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Oppositional Defiant Disorder

Parenting a child who has very defiant behavior or who is diagnosed with Oppositional Defiant Disorder is different than parenting a “typical kid”. Oppositional Defiant Disorder (ODD) is defined as: “a child or teen who has a frequent and consistent pattern of anger, irritability, arguing, defiance and often vindictiveness towards their parent(s) or other authority figures.” Children who consistently behave in this defiant way towards parents and authority figures don't eventually comply with most limit setting or consequences. Why? Because kids with this level of defiance are focused on being in control. When extremely defiant kids are facing a limit or consequence, their acting out behavior escalates, sometimes violently. ODD is a very challenging diagnosis that takes a certain set of parenting techniques. There are ways to effectively parent a child with very defiant behavior or ODD. Below you'll find the list of articles we suggest to get you started. Why the Word “No” Sets Off an ODD Child Your Defiant Child's Behavior: 5 Things You Can – and Can't – Control As a Parent Is Your Child Engaging in Delinquent Behavior? 4 Ways to Manage It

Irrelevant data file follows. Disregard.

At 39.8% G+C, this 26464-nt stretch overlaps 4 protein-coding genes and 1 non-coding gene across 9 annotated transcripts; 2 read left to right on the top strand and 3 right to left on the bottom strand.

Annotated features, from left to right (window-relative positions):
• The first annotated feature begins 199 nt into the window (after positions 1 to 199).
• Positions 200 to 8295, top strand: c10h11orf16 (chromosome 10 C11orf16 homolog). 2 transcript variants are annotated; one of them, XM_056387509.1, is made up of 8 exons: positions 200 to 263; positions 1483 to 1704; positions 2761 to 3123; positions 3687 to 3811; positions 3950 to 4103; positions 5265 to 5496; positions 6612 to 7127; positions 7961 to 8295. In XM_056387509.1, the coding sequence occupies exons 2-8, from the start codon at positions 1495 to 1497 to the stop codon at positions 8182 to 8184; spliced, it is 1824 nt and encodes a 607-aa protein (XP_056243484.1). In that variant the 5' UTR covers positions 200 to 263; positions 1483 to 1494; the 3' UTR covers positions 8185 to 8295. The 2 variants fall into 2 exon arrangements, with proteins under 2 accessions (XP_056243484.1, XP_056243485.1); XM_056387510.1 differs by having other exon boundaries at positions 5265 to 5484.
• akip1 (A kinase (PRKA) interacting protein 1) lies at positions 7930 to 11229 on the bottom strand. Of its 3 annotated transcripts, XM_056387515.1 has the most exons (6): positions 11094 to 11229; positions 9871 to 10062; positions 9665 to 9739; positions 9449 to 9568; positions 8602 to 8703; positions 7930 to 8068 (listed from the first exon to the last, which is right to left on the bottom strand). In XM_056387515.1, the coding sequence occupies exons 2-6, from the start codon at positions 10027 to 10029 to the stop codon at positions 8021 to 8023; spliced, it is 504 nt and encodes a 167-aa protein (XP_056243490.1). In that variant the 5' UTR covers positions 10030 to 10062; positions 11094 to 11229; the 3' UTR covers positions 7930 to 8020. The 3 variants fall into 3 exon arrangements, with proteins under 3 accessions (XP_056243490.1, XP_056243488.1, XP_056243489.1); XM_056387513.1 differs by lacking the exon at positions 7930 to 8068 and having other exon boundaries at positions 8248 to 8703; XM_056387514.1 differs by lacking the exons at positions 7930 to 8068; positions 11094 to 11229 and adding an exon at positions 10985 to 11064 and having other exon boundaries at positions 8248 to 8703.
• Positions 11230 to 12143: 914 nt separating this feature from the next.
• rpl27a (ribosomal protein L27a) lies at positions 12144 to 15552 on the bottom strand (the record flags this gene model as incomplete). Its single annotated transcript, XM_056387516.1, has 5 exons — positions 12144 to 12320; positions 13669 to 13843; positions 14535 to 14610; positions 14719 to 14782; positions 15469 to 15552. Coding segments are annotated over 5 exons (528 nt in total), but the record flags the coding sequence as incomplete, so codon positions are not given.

Understanding Oppositional Defiant Disorder

Parents are often left wondering if their child’s argumentative, limit-testing, back-talking, rule-breaking behavior is “typical” teen or pre-teen defiance—or if it’s something else. What is Oppositional Defiant Disorder (ODD)? Clinically speaking, Oppositional Defiant Disorder (ODD) is “a pattern of angry/irritable mood, argumentative/defiant behavior or vindictiveness lasting at least six months.” But what does that mean, exactly? If an image... Read more »